• Within our faculty, as of 1 September 2022, we are looking for a postdoctoral researcher and two assistant professors. The postdoc position is entirely focused on research, while the two assistant professors will engage in both teaching and research.

  • The Law and Tech Lab were awarded a grant from the European Commission for a project called FACILEX. The project focuses on judicial cooperation in criminal matters and mutual recognition models in the EU.

  • The output can be pasted or loaded into Docassemble, also a free and open-source expert system for guided interviews. Docassemble is supported by a user community that maintains the software. GraphDoc does not require any installation and can be run online.

  • On 15 July 2022, the finals of the Nuremberg Moot Court 2022 took place. Like last year, the competition took place online due to the Corona pandemic. In the finals, the winning team of Maastricht University, consisting of Dylan Jesse Andrian, Ekaterina Fakirova, Fikri Fahmi Faruqi and Nicole Binder (coached by Craig Eggett), won against the team of Koç University from Turkey. Moreover, the award for best overall speaker went to Dylan Jesse Andrian.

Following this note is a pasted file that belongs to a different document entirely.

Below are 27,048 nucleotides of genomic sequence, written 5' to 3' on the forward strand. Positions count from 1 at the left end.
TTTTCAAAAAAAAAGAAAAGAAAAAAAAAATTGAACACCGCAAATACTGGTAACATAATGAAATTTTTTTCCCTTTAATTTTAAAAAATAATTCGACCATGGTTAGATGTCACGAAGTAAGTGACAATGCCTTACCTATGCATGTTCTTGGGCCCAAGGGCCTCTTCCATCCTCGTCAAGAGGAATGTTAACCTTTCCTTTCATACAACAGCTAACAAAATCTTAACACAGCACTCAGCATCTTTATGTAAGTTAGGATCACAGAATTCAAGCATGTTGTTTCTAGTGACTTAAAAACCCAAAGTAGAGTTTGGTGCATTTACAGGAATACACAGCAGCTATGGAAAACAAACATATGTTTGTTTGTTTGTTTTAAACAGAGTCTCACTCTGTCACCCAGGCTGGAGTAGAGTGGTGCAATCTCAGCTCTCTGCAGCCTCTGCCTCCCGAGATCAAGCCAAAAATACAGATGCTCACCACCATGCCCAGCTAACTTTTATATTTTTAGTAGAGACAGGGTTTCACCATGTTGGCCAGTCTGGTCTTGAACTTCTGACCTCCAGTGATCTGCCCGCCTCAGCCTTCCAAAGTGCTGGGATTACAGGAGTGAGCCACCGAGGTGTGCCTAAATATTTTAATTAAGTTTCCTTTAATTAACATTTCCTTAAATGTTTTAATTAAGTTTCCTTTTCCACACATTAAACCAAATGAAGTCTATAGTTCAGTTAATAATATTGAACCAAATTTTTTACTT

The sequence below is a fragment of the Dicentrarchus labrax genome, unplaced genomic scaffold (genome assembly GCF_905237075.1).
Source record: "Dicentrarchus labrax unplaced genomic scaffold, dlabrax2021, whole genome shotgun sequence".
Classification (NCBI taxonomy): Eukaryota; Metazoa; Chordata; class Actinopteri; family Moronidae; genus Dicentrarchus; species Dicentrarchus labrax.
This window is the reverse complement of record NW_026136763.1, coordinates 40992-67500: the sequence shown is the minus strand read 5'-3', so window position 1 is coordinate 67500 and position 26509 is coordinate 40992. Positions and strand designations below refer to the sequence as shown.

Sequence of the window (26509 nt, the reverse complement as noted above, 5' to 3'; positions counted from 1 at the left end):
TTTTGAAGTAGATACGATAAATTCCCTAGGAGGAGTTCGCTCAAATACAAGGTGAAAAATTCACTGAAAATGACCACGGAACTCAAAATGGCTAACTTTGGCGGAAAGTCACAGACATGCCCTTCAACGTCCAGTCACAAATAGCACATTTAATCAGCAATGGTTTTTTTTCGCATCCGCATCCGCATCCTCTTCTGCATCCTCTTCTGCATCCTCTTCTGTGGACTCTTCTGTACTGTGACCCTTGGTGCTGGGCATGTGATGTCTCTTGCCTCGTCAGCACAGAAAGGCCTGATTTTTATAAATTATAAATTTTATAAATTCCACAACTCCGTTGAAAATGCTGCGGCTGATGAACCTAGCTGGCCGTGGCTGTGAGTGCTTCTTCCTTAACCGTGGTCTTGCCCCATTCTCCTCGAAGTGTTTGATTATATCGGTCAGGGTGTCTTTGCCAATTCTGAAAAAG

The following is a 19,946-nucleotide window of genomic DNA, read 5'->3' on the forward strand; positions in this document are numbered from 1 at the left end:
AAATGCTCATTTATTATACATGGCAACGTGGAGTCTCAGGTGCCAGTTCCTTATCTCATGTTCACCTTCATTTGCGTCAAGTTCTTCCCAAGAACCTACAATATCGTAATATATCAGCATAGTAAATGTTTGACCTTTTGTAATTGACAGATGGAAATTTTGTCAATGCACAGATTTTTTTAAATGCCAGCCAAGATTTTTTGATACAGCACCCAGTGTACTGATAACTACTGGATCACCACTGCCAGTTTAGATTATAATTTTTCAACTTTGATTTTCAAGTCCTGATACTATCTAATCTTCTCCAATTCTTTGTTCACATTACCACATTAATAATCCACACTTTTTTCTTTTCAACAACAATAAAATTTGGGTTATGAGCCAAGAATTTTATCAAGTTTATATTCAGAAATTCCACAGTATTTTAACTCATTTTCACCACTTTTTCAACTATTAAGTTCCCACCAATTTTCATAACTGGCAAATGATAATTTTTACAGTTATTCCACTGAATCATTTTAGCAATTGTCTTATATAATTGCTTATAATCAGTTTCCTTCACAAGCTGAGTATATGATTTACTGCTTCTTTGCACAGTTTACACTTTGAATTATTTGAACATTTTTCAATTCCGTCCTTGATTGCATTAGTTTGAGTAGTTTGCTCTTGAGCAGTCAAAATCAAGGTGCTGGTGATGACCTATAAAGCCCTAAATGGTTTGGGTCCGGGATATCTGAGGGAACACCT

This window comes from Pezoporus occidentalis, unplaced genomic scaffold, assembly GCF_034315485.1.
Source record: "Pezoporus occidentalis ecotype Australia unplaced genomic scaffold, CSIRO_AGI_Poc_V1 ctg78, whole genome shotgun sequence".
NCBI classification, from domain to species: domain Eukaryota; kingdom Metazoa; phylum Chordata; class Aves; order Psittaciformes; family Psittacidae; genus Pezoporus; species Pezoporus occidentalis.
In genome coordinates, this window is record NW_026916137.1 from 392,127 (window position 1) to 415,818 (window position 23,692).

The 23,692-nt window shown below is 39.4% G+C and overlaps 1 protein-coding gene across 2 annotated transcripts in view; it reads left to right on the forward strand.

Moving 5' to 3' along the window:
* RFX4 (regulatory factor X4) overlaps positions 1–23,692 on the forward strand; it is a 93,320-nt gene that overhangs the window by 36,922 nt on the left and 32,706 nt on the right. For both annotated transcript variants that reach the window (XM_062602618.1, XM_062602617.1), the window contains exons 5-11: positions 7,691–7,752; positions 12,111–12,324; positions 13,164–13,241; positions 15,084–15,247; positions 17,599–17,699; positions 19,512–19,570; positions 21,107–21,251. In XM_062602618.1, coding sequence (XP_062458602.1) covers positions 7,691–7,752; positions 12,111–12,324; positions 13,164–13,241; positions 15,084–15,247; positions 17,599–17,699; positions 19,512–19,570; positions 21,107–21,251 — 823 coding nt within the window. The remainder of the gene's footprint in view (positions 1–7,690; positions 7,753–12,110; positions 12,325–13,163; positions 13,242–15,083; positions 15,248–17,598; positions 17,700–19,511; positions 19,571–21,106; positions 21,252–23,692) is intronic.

• An international consortium of nine partners that includes the Faculty of Law was awarded a € 562,951 grant from the European Commission’s DG-JUST to carry out DIGI-GUARD. 

  • Problemen bij het uitvaardigen en uitvoeren van Europese aanhoudingsbevelen (EAB’s) worden – onder meer – veroorzaakt door praktische onvolkomenheden, door onduidelijkheid over de Europese regeling en door fouten in de nationale wetgeving van EU-lidstaten.

  • PhD thesis written by Senai W. Andemariam.
    This research investigates whether coherence can be maintained in the concept of necessity across different fields of international law.